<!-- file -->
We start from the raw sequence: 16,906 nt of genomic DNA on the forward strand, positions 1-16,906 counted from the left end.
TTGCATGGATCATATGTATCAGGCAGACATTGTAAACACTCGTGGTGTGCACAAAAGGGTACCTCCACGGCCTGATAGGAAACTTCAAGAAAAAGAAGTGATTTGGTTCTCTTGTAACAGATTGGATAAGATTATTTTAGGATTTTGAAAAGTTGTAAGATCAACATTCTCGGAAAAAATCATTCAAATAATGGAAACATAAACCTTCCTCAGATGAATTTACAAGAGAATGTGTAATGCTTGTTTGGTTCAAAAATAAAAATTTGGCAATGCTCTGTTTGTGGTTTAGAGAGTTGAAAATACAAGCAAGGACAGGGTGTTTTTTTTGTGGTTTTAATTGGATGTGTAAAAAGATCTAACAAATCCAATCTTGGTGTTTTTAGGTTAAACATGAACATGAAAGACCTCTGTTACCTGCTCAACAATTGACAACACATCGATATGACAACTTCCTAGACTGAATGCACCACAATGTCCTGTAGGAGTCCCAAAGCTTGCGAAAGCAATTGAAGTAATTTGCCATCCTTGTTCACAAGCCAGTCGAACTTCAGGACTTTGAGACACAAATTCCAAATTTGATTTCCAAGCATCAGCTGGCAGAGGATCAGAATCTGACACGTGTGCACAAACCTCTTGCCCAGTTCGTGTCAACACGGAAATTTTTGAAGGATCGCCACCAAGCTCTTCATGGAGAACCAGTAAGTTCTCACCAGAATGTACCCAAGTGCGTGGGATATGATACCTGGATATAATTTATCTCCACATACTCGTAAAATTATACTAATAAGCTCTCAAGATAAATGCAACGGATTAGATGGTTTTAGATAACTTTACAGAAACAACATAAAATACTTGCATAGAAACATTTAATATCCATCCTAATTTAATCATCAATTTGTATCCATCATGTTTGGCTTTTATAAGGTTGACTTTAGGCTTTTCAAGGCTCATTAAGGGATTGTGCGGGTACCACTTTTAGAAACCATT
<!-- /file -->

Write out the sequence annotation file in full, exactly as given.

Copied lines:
We start from the raw sequence: 16,906 nt of genomic DNA on the forward strand, positions 1-16,906 counted from the left end.
TTGCATGGATCATATGTATCAGGCAGACATTGTAAACACTCGTGGTGTGCACAAAAGGGTACCTCCACGGCCTGATAGGAAACTTCAAGAAAAAGAAGTGATTTGGTTCTCTTGTAACAGATTGGATAAGATTATTTTAGGATTTTGAAAAGTTGTAAGATCAACATTCTCGGAAAAAATCATTCAAATAATGGAAACATAAACCTTCCTCAGATGAATTTACAAGAGAATGTGTAATGCTTGTTTGGTTCAAAAATAAAAATTTGGCAATGCTCTGTTTGTGGTTTAGAGAGTTGAAAATACAAGCAAGGACAGGGTGTTTTTTTTGTGGTTTTAATTGGATGTGTAAAAAGATCTAACAAATCCAATCTTGGTGTTTTTAGGTTAAACATGAACATGAAAGACCTCTGTTACCTGCTCAACAATTGACAACACATCGATATGACAACTTCCTAGACTGAATGCACCACAATGTCCTGTAGGAGTCCCAAAGCTTGCGAAAGCAATTGAAGTAATTTGCCATCCTTGTTCACAAGCCAGTCGAACTTCAGGACTTTGAGACACAAATTCCAAATTTGATTTCCAAGCATCAGCTGGCAGAGGATCAGAATCTGACACGTGTGCACAAACCTCTTGCCCAGTTCGTGTCAACACGGAAATTTTTGAAGGATCGCCACCAAGCTCTTCATGGAGAACCAGTAAGTTCTCACCAGAATGTACCCAAGTGCGTGGGATATGATACCTGGATATAATTTATCTCCACATACTCGTAAAATTATACTAATAAGCTCTCAAGATAAATGCAACGGATTAGATGGTTTTAGATAACTTTACAGAAACAACATAAAATACTTGCATAGAAACATTTAATATCCATCCTAATTTAATCATCAATTTGTATCCATCATGTTTGGCTTTTATAAGGTTGACTTTAGGCTTTTCAAGGCTCATTAAGGGATTGTGCGGGTACCACTTTTAGAAACCATT